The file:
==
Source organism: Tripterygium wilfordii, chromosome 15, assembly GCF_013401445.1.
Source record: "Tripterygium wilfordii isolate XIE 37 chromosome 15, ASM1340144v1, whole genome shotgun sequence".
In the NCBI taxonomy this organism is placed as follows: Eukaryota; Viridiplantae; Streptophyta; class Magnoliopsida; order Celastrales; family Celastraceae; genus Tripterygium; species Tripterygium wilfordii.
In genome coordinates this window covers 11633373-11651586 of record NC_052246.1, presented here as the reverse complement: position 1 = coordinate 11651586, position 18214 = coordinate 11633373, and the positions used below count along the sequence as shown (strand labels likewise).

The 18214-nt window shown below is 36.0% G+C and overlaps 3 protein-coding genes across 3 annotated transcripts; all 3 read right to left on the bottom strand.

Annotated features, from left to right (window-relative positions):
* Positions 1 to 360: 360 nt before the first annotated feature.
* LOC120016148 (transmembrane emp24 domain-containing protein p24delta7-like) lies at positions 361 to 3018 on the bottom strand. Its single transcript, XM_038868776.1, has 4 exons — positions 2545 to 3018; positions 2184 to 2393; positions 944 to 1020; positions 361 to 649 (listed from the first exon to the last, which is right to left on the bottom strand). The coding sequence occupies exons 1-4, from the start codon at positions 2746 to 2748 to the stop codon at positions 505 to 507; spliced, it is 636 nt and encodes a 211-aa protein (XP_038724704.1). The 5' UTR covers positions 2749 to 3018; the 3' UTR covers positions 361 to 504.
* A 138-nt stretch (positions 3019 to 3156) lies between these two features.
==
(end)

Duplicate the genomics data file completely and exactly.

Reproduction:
Source organism: Tripterygium wilfordii, chromosome 15, assembly GCF_013401445.1.
Source record: "Tripterygium wilfordii isolate XIE 37 chromosome 15, ASM1340144v1, whole genome shotgun sequence".
In the NCBI taxonomy this organism is placed as follows: Eukaryota; Viridiplantae; Streptophyta; class Magnoliopsida; order Celastrales; family Celastraceae; genus Tripterygium; species Tripterygium wilfordii.
In genome coordinates this window covers 11633373-11651586 of record NC_052246.1, presented here as the reverse complement: position 1 = coordinate 11651586, position 18214 = coordinate 11633373, and the positions used below count along the sequence as shown (strand labels likewise).

The 18214-nt window shown below is 36.0% G+C and overlaps 3 protein-coding genes across 3 annotated transcripts; all 3 read right to left on the bottom strand.

Annotated features, from left to right (window-relative positions):
* Positions 1 to 360: 360 nt before the first annotated feature.
* LOC120016148 (transmembrane emp24 domain-containing protein p24delta7-like) lies at positions 361 to 3018 on the bottom strand. Its single transcript, XM_038868776.1, has 4 exons — positions 2545 to 3018; positions 2184 to 2393; positions 944 to 1020; positions 361 to 649 (listed from the first exon to the last, which is right to left on the bottom strand). The coding sequence occupies exons 1-4, from the start codon at positions 2746 to 2748 to the stop codon at positions 505 to 507; spliced, it is 636 nt and encodes a 211-aa protein (XP_038724704.1). The 5' UTR covers positions 2749 to 3018; the 3' UTR covers positions 361 to 504.
* A 138-nt stretch (positions 3019 to 3156) lies between these two features.